03-01-2012 05:02 PM
I have an sbRio 9612 and I'm building an application that takes analog inputs (0 - 10 vdc) and scales them to an engineering unit like psi for example. I know how to do the scaling directly on the properties of the analog input, but I was wondering if it is possible to get to those properties in the realtime? Basically the inputs should be calibrated every 6 months, and if I want to calibrate the entire system from the sensor to the actual input then I need a way to adjust the scaling or calibration of the input in the labview realtime.
Here is the example process.
1) Put a known pressure on the pressure sensor, for this example 10 psi. The pressure sensor generates a voltage that goes into AI0 and that scales it to 10.1 psi, so I want to be able to calibrate it back to 10 psi.
Any built in methods to do this?
03-02-2012 03:26 PM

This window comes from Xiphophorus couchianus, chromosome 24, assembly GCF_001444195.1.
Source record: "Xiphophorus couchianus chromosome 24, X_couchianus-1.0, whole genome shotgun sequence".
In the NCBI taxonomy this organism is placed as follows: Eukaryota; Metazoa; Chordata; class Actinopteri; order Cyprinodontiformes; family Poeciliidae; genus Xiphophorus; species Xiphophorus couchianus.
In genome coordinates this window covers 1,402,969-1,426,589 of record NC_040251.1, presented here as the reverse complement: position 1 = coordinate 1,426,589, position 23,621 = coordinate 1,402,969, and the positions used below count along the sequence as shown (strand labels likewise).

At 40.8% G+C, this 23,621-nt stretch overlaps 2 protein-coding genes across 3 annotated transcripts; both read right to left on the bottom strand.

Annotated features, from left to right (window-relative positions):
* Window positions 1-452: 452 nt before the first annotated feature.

it sounds like what you are trying to do can be done in your RT controller using read/write controls on the FPGA interface palette. That will let you update the values on the FPGA from your RT controller to tune your input scaling.
03-02-2012 11:15 PM
Yes, in some way or form. We currently interact with an aftermarket io setup and I pass calibration values to it via network variables. I would like to do the same sort of thing now with the actual NI io.
03-05-2012 08:13 AM
It is unfortunate that there is not a direct way to programatically modify the scaling factors on a RIO scan engine IOV. This information is defined in the project and deployed to the target encoded into a file called variables.xml. It is possible to decode this XML file, modify the scaling factor, replace the original file and then reboot. I have mentioned this in a LabVIEW RT idea post but never got any traction. It seems fundamental that if you offer scaling configuration in the project you should be able to programmatically modify it in a built application.
03-05-2012 11:22 AM
I would agree, that is a pretty big oversight. Do you have any suggestions on easy ways to be able to calibrate io's? Can you do something like that with FPGA? I haven't really needed to use the FPGA to this point and if I don't have to I don't want to, but if this can be done in the FPGA then that would be a pretty compelling reason to make that switch.